Risk and Presidential Decision-Making: The Emergence of Foreign Policy Crises.
In the May 2011 edition of the American Historical Association's newsletter, Perspectives on History, David Paull Nickles lamented the "estrangement" that has taken place between diplomatic historians and political scientists. For instance, whereas diplomatic historians have given greater emphasis to the role played by culture, many international relations theorists prefer the world of rational-choice theory, which assumes that people make logical decisions. But there is hope, Nickles continued, for some political scientists have drawn upon psychology and neuroscience to offer works that transcend the divide with diplomatic historians.
Luca Trenta's new book continues this trend against rational-choice theory by offering an interpretation that emphasizes the role played by risk in decision making at the presidential level. His argument is threefold. First, presidents always take risk into account in their decisions. Second, too many scholars have contended that decision making during the Cold War focused on "long-term strategies" (4), while those in the post-Cold War were more short term in orientation. In fact, though, "risk management" (4), whether during or after the Cold War, has involved short-term considerations and was designed to minimize the dangers inherent in the course adopted. Finally, the option a president selects contains risks of its own that can make controlling the situation even more difficult.
In developing this thesis, Trenta relies on three case studies: the John F. Kennedy administration's handling of relations with Cuba in the 18 months prior to the Cuban Missile Crisis, the Carter White House's reaction to the events of 1977-1979 that precipitated the Iran Hostage Crisis, and President Bill Clinton's response to the Balkan crisis of 1992-1995. In each case, he demonstrates that the chief executive, influenced by the political and international environments, faced uncertainties that were key to the risk trade-offs he considered. In all three, the White House emphasized short-term considerations, thus disproving the Cold War/post-Cold War dichotomy cited above. Moreover, those decisions generated new risks. Kennedy's actions convinced the Soviets and Cubans that he intended to invade Cuba. Carter and his aides were so determined to support the Shah that they ignored the opposition or failed to prepare contingency plans in case the Shah fell from power. For his part, Clinton's concerns about the domestic and international political environments led him to "adopt sub-optimal policies" (190).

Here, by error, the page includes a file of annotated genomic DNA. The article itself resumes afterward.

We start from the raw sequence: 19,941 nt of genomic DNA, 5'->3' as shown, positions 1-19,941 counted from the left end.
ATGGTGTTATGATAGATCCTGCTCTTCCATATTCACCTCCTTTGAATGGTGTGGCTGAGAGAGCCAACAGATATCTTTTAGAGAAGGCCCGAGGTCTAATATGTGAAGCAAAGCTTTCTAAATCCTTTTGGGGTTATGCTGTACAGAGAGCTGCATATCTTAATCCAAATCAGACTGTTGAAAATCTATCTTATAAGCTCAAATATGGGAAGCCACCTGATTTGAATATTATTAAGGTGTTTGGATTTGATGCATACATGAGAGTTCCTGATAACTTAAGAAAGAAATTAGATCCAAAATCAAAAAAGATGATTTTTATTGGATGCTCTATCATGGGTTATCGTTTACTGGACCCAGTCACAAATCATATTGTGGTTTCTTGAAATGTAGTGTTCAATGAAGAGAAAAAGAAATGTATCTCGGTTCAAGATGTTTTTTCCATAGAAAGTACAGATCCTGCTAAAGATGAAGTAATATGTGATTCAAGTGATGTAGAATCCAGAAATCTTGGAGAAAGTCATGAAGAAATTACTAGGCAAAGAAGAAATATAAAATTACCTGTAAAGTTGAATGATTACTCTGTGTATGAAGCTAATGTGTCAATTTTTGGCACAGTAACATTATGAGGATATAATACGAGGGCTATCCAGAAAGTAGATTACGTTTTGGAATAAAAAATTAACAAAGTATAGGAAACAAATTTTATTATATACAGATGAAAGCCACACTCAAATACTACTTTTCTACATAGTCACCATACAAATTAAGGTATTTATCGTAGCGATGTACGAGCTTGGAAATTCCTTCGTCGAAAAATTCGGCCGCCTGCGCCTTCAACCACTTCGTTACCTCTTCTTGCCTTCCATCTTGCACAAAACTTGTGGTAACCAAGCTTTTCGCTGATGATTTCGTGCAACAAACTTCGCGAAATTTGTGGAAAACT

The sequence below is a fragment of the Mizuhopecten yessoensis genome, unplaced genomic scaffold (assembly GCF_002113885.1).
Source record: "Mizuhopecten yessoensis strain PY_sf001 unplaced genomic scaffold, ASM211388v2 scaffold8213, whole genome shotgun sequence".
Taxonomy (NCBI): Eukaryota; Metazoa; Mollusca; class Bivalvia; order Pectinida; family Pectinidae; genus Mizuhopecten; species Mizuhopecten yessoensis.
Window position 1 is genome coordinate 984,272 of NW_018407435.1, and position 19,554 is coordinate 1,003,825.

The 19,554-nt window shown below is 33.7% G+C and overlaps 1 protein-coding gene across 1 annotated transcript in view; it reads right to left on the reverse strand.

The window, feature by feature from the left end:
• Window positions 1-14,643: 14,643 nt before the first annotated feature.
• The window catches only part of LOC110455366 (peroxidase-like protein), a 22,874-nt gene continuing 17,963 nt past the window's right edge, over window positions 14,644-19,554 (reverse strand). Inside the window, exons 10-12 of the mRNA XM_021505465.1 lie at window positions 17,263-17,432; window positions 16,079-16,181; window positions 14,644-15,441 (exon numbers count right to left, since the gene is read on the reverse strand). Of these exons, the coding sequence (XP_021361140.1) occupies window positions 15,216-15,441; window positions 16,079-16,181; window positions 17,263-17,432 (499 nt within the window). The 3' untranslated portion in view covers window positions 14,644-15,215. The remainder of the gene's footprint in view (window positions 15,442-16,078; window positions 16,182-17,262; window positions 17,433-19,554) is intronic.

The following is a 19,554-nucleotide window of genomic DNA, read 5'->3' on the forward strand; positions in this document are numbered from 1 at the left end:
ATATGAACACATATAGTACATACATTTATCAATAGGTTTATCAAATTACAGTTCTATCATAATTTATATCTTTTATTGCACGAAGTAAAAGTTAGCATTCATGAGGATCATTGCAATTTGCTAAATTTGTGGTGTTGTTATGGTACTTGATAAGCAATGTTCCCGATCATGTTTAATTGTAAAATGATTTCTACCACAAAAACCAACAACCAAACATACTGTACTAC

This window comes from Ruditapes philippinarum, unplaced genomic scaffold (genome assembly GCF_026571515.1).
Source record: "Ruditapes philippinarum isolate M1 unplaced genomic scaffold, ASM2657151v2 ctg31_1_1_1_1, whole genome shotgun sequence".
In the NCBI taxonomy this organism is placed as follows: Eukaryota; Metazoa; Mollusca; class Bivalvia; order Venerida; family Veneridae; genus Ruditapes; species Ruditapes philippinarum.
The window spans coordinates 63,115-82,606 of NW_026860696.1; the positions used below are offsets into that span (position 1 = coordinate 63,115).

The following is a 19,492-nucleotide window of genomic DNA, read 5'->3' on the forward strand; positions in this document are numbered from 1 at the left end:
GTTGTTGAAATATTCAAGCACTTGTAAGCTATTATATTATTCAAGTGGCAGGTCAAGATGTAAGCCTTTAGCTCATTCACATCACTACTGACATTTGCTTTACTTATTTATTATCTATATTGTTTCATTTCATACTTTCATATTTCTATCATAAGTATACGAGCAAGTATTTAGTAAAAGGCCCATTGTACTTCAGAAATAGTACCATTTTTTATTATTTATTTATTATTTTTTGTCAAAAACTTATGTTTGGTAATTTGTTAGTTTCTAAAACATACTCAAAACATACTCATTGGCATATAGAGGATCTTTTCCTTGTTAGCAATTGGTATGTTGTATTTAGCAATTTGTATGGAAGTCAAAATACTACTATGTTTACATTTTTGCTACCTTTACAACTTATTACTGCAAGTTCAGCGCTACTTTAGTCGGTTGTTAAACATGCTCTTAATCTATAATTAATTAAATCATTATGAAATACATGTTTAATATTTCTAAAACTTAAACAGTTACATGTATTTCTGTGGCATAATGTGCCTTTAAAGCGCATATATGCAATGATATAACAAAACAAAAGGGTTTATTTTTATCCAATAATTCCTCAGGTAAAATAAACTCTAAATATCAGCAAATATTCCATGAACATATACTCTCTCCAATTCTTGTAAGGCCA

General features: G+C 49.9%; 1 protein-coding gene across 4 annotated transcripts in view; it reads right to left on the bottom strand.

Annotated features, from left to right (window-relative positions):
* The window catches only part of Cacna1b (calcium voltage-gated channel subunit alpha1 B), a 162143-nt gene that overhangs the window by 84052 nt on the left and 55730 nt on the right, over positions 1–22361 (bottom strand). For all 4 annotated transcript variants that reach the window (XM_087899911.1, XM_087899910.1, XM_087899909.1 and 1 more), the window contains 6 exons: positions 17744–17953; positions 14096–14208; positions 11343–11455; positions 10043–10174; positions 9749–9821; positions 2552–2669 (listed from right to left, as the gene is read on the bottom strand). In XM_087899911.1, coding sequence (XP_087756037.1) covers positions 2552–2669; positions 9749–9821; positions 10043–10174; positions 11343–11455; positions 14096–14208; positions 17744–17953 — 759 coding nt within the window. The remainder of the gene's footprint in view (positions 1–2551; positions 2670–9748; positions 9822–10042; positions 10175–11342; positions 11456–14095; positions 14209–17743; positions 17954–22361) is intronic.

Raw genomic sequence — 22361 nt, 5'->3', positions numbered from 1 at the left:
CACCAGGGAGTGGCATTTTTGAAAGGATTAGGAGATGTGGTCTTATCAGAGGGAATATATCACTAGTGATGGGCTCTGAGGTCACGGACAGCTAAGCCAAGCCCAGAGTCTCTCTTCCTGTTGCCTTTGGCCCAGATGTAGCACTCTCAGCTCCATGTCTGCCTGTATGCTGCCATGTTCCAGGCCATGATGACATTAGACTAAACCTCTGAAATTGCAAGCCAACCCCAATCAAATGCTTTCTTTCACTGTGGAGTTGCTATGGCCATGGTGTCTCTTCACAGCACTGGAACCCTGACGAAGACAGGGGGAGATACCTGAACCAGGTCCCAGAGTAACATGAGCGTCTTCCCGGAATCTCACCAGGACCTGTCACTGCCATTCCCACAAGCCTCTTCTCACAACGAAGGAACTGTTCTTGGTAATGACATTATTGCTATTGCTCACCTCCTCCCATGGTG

In drawing these conclusions, Trenta did an exceptional amount of research. He consulted a wide variety of secondary sources and spent time at the National Security Archive (a private, nonprofit organization housed at the George Washington University library), the Library of Congress, and the Carter and Clinton libraries. He examined documents placed online by the Foundation for Iranian Studies and by the Kennedy, Lyndon B. Johnson, and George H. W. Bush Libraries. Additionally, he interviewed key participants in these events, including former President Jimmy Carter and former First Lady Rosalynn Carter, Robert Dole, James Hooper, John Limbert, and Gary Sick.
To his credit, Trenta avoids limiting his discussion to the state as the key actor and, instead, addresses the role played by those at the highest levels who actually make the decisions. In so doing, he accounts for the pressures presidents face from all sides, be it foreign countries, members of the cabinet, political opponents, or Congress. For example, Congressman Jacob Javits' resolution condemning the post-Shah government of Mehdi Bazargan restricted Carter's freedom to maneuver. Likewise, Senator Robert Dole criticized Clinton's handling of the Balkan crisis during the 1996 presidential campaign, thus adding to the pressures faced by Clinton.
Trenta does leave two interrelated questions unanswered. First, do the three case studies he has chosen prove that in all decision making in the foreign policy realm, risk is the prime consideration? Second, Trenta has shown that politics affects presidents' decision making, but what about personality? Both Carter and Bush had very strong religious views. To what extent does their religiousness play in their assessment of risk? Might it be possible that at times a president reacts emotionally and, in the process, throws risk out the window? As Keren Yarhi-Milo wrote in Knowing the Adversary: Leaders, Intelligence, and Assessment of Intentions in International Relations (Princeton University Press, 2014, 155), Carter had "a strong emotional reaction" to the Soviet invasion of Afghanistan. Did President George W. Bush, who claimed that Saddam Hussein "tried to kill my dad at one time," give much thought to the risk of overthrowing the Iraqi leader?
These questions aside, Luca Trenta has given readers a book that provides much food for thought and gives necessary emphasis to the human element in decision making. He offers a new way of considering why presidents behave as they do. Further work on other presidencies and other case studies will demonstrate the credence of his approach.
Francis Marion University
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|Publication:||Presidential Studies Quarterly|
|Article Type:||Book review|
|Date:||Mar 1, 2017|
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